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Why I am Boycotting Amazon

Amazon recently sued Barnes and Noble for patent infringement.

The patent in question is for an utterly trivial invention called `one-click ordering'. `One-click ordering' means that the first time you order, they remember your address and credit card number in a database, and key the database by a browser cookie. Then if you come back and order again, you don't have to fill out another form; they retrieve the information from the database.

Patents are the result of an exchange between the community and the inventor. The community gives the inventor an exclusive license to an invention in return for the inventor divulging the secret. But in this case there is no secret at all; it is totally obvious to anyone who is even a little bit skilled at web programming. The patent office is not normally supposed to grant patents for inventions that would be obvious to skilled practitioners of the relevant art. I am skilled in the relevant art and to me this invention is really, really, obvious. It is obviously no invention at all. The patent office screwed up here, and Amazon received a valuable license for free at the public expense.

Just because the patent office screwed up does not give Amazon leave to take advantage of the mistake in an unethical way. If your neighbor leaves their door unlocked, you are not entitled to go into their house and take their belongings.

Why the Lawsuit is Unethical

Amazon's lawsuit is unethical because it is bad for everyone but Amazon. You are not supposed to be able to enrich yourself to the detriment of the general public. If Amazon can sue Barnes and Noble for offering `one-click ordering', they can sue anyone. That means that nobody but Amazon is allowed to have this convenient and simple feature on their web site. Every web site in the United States is required to operate in a suboptimal way because of Amazon's actions. That hurts web site designers, programmers, and web customers. Amazon was probably only interested in sabotaging their competitor, Barnes and Noble, but to do it they did not balk at sabotaging everyone else too.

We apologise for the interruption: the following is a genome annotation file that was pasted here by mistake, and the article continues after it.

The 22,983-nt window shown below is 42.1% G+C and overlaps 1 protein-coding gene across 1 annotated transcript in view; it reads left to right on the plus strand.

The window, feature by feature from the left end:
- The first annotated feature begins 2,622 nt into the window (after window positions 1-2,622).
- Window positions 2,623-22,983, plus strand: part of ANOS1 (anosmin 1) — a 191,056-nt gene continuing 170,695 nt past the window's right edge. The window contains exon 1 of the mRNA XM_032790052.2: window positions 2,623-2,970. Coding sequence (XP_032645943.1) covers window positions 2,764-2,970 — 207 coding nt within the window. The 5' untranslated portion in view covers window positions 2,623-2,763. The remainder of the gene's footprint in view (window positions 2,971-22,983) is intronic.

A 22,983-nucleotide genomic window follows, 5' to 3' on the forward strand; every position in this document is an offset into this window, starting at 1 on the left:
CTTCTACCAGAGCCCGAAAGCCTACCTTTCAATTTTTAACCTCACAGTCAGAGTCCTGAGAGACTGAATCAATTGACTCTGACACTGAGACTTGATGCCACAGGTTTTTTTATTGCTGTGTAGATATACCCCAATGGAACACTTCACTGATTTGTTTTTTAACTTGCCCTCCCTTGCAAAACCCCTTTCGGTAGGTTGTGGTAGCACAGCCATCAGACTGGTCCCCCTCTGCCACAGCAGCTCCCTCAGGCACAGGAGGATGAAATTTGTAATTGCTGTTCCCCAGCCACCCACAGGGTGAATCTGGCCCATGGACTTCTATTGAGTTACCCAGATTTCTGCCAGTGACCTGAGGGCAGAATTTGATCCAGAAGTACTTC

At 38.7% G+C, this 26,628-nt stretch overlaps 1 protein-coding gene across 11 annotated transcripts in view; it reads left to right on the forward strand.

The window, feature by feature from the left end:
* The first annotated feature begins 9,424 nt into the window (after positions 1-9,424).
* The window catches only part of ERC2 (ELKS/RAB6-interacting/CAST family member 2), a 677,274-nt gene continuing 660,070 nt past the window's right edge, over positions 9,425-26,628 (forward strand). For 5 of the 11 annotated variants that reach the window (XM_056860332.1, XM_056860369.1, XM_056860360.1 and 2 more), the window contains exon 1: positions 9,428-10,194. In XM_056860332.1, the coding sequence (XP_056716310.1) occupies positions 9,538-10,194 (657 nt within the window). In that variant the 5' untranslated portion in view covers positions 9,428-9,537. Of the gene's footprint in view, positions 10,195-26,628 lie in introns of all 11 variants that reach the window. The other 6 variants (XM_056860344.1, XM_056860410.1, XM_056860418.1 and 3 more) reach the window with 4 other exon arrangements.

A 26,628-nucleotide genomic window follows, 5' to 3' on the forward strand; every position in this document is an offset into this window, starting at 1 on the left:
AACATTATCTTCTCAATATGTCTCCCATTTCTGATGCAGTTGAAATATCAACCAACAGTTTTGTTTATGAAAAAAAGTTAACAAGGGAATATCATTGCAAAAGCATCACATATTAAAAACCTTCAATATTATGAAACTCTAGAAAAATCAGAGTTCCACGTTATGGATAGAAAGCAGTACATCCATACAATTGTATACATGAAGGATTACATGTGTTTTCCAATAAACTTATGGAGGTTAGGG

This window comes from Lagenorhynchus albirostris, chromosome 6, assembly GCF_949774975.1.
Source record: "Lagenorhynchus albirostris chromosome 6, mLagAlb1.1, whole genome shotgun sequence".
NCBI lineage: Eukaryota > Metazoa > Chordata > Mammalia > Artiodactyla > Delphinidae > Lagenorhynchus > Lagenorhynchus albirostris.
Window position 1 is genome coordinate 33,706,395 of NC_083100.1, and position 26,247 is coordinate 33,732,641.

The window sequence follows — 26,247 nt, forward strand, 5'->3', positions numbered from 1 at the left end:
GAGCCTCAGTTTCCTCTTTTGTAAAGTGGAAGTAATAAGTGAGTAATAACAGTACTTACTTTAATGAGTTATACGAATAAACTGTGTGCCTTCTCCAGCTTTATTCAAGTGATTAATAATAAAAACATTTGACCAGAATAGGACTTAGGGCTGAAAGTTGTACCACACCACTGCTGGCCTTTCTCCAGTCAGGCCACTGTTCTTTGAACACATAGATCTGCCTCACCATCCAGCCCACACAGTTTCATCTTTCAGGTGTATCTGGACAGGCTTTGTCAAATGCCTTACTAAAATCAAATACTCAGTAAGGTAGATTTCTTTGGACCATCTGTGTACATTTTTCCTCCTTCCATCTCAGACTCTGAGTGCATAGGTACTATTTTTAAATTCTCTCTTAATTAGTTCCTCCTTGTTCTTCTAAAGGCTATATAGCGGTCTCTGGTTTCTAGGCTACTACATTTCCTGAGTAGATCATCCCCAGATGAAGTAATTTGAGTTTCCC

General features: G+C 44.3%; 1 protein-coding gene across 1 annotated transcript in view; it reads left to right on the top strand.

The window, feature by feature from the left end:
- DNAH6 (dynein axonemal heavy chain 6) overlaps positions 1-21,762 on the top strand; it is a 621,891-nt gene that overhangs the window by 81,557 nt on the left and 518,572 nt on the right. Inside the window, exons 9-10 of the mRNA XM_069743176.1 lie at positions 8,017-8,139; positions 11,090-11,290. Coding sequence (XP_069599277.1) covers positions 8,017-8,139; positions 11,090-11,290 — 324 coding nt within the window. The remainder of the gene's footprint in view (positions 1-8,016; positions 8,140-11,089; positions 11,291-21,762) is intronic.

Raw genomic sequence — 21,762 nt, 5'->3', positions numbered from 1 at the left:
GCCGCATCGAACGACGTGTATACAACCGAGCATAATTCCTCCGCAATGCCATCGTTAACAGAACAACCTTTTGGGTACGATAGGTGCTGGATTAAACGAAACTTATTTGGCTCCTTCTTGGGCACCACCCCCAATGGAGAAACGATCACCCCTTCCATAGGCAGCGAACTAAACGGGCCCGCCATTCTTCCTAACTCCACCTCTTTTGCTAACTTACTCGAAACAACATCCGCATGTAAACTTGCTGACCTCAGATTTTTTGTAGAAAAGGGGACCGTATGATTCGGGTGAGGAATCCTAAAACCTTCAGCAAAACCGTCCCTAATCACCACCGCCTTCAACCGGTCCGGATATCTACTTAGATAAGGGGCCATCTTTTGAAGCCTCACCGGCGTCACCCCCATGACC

How the Lawsuit Hurts Me

I am an independent programmer. I make a living by programming for my clients, including web ordering systems. Now if one of my clients asks me for a `one-click' ordering system, instead of saying that I know how to do that and it will be easy, I will have to warn them that a `one-click' ordering system may lay them open to a big patent infringement lawsuit from Amazon, and probably they will not be willing to take the risk. Damages for patent infringement suits can be very large. So much the worse for them, their web site, their customers, and for me.

Software patents threaten my livelihood. Every program I write becomes a ticking time bomb because every program is full of obvious techniques that have nevertheless been patented. Every time I write a program I am laying myself open to suits for the most trivial features, such as the use of exclusive-or to draw `rubber bands' in a window system. Big companies may be able to afford to defend against these suits; I can't. I might have to go out of business instead.

Why Boycott?

Amazon's suit is a direct threat to me and my customers. It is against my best interest to give money to a company that is acting directly to put me out of business. I will not do business with Amazon until they abandon their offensive patent lawsuit.

I urge you to do the same. If we mount a strong boycott, Amazon may eventually end their harmful suit, and other companies with absurd software patents may decide not to enforce them for fear of angering their customers. Boycotting may also draw attention to the root issues and yield reform to the broken patent system that abetted Amazon in the first place.

How to Join

Simply buy your books from someone else. There are many booksellers online. Also be sure to write to amazon at to tell them what you are doing, and why. I send a reminder letter to Amazon every time I buy a book from someone else.

Send a copy of your message to to let them know what you are doing.

Copyright (C) 1999, 2000 Mark-Jason Dominus.

Verbatim copying and distribution of this entire article is permitted in any medium, provided this notice is preserved.

The Boycott So Far

As of 28 April 2000, I have bought $893.44 of books from other companies instead of from Amazon.

Note: Dr. John Keating points out that if you contact a publisher directly, and tell them that Amazon is offering a discounted price on one of their books, they will often sell you the same book for the same price.

For More Information

The Free Software Foundation is leading a boycott of Amazon. I am in support of the FSF's policies on this matter.

Mail me at if you have questions or remarks.

Recent Updates

Update 26 Feb 2000: More Amazon Patent news.

Update 29 Feb 2000: These folks are tallying the number of people involved in the boycott.

Update 2 Mar 2000: Tim O'Reilly, king of O'Reilly and Associates, posted a nice article against the Amazon patents on the O'Reilly web site. O'Reilly invites users to sign his open letter to Jeff Bezos. The signatures so far are available. (Caution: the page is very long.)

Copyright (C) 1999, 2000 Mark-Jason Dominus.

Verbatim copying and distribution of this entire article is permitted in any medium, provided this notice is preserved.

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